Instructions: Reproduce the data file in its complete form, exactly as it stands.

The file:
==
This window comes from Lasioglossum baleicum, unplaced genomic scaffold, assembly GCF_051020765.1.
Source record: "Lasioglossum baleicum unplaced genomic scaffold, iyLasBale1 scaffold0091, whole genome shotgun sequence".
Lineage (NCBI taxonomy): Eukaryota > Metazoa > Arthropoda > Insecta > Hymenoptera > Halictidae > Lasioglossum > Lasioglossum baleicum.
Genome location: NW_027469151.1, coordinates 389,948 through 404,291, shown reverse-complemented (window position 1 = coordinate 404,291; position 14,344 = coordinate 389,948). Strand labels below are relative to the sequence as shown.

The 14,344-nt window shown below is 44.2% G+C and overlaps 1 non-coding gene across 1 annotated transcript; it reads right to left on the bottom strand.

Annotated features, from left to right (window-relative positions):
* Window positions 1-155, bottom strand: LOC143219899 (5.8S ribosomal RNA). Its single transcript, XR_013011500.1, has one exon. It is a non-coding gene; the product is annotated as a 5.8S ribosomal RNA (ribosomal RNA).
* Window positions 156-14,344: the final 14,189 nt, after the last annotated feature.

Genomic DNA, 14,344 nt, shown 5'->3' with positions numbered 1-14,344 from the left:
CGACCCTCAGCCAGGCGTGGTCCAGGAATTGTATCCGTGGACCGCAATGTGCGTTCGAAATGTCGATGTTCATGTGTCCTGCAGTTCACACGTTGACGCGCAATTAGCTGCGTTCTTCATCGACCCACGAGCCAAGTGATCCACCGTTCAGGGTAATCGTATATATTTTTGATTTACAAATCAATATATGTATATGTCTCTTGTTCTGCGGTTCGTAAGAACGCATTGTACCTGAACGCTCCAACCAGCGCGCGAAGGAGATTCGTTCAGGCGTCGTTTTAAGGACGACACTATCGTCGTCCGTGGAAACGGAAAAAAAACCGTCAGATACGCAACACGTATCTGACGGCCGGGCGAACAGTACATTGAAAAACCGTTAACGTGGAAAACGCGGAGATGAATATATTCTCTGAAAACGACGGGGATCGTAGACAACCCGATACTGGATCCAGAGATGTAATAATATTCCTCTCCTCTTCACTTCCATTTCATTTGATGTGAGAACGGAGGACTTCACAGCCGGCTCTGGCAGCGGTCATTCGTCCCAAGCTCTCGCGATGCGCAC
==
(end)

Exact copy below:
This window comes from Lasioglossum baleicum, unplaced genomic scaffold, assembly GCF_051020765.1.
Source record: "Lasioglossum baleicum unplaced genomic scaffold, iyLasBale1 scaffold0091, whole genome shotgun sequence".
Lineage (NCBI taxonomy): Eukaryota > Metazoa > Arthropoda > Insecta > Hymenoptera > Halictidae > Lasioglossum > Lasioglossum baleicum.
Genome location: NW_027469151.1, coordinates 389,948 through 404,291, shown reverse-complemented (window position 1 = coordinate 404,291; position 14,344 = coordinate 389,948). Strand labels below are relative to the sequence as shown.

The 14,344-nt window shown below is 44.2% G+C and overlaps 1 non-coding gene across 1 annotated transcript; it reads right to left on the bottom strand.

Annotated features, from left to right (window-relative positions):
* Window positions 1-155, bottom strand: LOC143219899 (5.8S ribosomal RNA). Its single transcript, XR_013011500.1, has one exon. It is a non-coding gene; the product is annotated as a 5.8S ribosomal RNA (ribosomal RNA).
* Window positions 156-14,344: the final 14,189 nt, after the last annotated feature.

Genomic DNA, 14,344 nt, shown 5'->3' with positions numbered 1-14,344 from the left:
CGACCCTCAGCCAGGCGTGGTCCAGGAATTGTATCCGTGGACCGCAATGTGCGTTCGAAATGTCGATGTTCATGTGTCCTGCAGTTCACACGTTGACGCGCAATTAGCTGCGTTCTTCATCGACCCACGAGCCAAGTGATCCACCGTTCAGGGTAATCGTATATATTTTTGATTTACAAATCAATATATGTATATGTCTCTTGTTCTGCGGTTCGTAAGAACGCATTGTACCTGAACGCTCCAACCAGCGCGCGAAGGAGATTCGTTCAGGCGTCGTTTTAAGGACGACACTATCGTCGTCCGTGGAAACGGAAAAAAAACCGTCAGATACGCAACACGTATCTGACGGCCGGGCGAACAGTACATTGAAAAACCGTTAACGTGGAAAACGCGGAGATGAATATATTCTCTGAAAACGACGGGGATCGTAGACAACCCGATACTGGATCCAGAGATGTAATAATATTCCTCTCCTCTTCACTTCCATTTCATTTGATGTGAGAACGGAGGACTTCACAGCCGGCTCTGGCAGCGGTCATTCGTCCCAAGCTCTCGCGATGCGCAC